Pregnancy is an exciting time! Becoming a mom is life-changing, and those changes begin the very moment you find out that you’re going to bring a child into this world!
But let’s face facts – pregnancy also comes with its own set of challenges! During this stage of a woman’s life, she may go through some intense moments. After all, her physical, emotional, and mental health are all affected. And under all these circumstances, what pregnant women tend to worry about the most is the welfare of their babies. And there is a lot to do and learn about your pregnancy care.
Of course, several questions come to mind regarding pregnancy, especially if this is your first time. As always, there’s a solution for you by none other than celebrity instructor Yasmin Karachiwala.
In her recent Instagram post, Karachiwala is in conversation with renowned gynecologist Dr Ranjana Dhanu to address some of the frequently asked questions about pregnancy.
Here’s what she writes, “Pregnancy care consists of prenatal (before birth) and postpartum (after birth) healthcare for expectant mothers.”
If you want to conceive, knowing the ideal age is crucial. Please don’t go by societal pressure as at the end of it, you’re the ones who need to nurture the child. Responding to Yasmin’s question about the right age of getting pregnant, Dr Dhanu says, a woman is born with a limited number of eggs, therefore she has to plan for a baby before the age of 35 at least. After the age of 30, subfertility starts to set in and that’s when we check the AMH. Dr Dhanu further explains, AMH or the anti-mullerian hormone is a hormone that shows fertility levels, and diminishing AMH is often accompanied by a recommendation to freeze the eggs.
Dr Dhanu also assures that freezing eggs is not dangerous. If you can freeze your eggs and your genetic material in the lab, there is nothing like it.
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“Certainly”, says Dr Dhanu. She explains that a pre-pregnancy check-in includes routine sonography, certain blood tests, checking for diabetes, thyroid, etc. It also includes checking for a history of previous surgeries for fibroids or endometriosis, as it puts the person in the high-risk category. It is also very important to check for consanguinity. Consanguinity means genetic history is also analysed to look for any chromosomal defects in consanguineous marriages.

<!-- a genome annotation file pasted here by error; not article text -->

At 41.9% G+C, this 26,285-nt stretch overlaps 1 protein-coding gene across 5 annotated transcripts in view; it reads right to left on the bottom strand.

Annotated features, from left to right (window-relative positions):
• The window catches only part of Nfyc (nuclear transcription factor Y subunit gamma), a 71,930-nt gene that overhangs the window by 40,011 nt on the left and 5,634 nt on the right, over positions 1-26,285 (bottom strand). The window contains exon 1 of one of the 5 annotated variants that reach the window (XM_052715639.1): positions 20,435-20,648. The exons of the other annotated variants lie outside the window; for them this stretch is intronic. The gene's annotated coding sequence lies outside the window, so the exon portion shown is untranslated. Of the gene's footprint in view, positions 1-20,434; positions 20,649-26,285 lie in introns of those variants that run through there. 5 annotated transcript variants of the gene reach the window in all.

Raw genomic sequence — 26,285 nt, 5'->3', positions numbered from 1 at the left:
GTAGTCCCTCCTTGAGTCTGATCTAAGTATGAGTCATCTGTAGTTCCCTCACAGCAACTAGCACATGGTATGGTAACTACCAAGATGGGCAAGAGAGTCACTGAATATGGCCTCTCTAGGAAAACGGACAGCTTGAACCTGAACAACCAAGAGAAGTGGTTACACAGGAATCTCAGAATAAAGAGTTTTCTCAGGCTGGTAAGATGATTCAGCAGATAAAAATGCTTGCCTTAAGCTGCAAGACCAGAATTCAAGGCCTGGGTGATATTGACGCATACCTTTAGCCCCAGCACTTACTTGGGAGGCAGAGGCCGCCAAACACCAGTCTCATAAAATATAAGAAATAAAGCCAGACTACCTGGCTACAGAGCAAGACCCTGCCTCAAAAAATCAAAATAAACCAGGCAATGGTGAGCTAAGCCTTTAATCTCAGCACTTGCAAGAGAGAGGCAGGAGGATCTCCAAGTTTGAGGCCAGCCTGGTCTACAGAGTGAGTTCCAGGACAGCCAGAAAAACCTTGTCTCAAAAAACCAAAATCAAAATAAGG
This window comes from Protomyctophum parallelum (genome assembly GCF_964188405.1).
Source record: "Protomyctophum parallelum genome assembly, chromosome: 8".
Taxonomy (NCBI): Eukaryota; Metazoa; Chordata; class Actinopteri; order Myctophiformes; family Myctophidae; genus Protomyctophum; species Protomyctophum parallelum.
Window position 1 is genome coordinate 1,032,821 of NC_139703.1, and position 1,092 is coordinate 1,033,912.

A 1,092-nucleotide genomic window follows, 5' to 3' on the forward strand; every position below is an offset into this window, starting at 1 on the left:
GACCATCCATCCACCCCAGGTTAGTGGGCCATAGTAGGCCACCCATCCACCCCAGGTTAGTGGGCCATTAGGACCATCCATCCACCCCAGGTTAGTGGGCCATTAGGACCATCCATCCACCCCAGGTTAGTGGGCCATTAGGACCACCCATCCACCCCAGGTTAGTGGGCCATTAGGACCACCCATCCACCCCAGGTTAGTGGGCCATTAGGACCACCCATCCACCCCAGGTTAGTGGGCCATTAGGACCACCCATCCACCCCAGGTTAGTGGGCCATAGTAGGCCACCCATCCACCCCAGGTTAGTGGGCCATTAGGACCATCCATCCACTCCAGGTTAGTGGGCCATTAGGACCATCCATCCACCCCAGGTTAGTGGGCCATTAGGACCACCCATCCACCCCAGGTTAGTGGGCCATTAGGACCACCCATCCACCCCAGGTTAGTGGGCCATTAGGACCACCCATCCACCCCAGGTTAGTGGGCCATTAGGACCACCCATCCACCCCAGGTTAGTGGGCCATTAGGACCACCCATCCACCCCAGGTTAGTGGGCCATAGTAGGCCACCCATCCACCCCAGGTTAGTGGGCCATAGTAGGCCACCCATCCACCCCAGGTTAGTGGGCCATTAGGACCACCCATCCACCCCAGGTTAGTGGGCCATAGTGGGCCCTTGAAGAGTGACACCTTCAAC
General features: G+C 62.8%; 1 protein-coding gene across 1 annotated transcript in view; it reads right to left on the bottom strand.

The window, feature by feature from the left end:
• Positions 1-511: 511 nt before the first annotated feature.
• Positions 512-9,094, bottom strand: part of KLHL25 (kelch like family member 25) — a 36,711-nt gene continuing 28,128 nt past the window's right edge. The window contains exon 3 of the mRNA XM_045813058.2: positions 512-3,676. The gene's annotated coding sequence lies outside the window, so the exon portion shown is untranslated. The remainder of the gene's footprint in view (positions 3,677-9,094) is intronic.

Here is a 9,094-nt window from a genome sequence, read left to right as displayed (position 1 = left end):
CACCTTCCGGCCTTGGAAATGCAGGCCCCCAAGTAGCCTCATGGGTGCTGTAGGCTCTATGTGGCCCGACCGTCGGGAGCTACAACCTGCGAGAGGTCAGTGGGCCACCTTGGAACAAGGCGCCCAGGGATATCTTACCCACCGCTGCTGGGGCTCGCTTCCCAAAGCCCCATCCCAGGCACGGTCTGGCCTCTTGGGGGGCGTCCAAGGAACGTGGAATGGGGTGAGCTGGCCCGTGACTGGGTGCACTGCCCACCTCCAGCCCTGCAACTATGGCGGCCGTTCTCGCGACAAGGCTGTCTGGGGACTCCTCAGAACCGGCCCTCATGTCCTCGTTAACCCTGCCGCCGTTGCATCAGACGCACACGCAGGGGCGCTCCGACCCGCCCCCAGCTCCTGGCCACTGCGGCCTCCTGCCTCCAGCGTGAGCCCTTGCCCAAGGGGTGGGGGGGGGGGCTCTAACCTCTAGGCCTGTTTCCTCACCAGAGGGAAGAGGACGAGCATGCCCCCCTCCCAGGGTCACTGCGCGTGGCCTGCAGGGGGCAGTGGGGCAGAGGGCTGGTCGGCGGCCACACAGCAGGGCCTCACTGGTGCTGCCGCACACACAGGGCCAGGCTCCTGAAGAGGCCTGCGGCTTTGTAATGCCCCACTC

“Pregnancy is physiology, not a disease,” says Dr Dhanu. But there are certain patients who are different from the rest, because they could be suffering from certain cardiac issues, and a history of miscarriages. These women are the ones who need a medical supervisor, before they engage in any form of exercise during their pregnancy. Otherwise, exercise is safe during pregnancy. Also, after the 12th week of pregnancy, workout under supervision is a good idea, points Dr Dhanu.
Postpartum depression is very common, but the best part is that it can be prevented. Dr Dhanu explains,”The sudden withdrawal of hormones postpartum, sleep deprivation, and the presence of milk hormones, all these factors drive you to a certain phase of postpartum depression, despite everything being fine around you.”
In this phase, you may feel helpless, suffocated or maybe feel you’re not ready to take care of the baby. All this needs some forms of counseling and changes in diet!
Whether it’s a normal delivery (vaginal delivery) or C-section, at least six weeks are needed for the healing period. Post that, you can exercise. And if you don’t start exercising, the pregnancy bulk will build up and can become very difficult to lose, says Dr Dhanu.
Smoking as well as substance and alcohol consumption can affect the baby’s growth negatively, Dr Dhanu says. “It is important to cleanse your body. If you get pregnant in a semi-cleansed manner, it can affect the baby’s intrauterine growth, placentation, or lead to growth retardation.”
Cleansing your body at least three months before the pregnancy, is what Dr Dhanu suggests.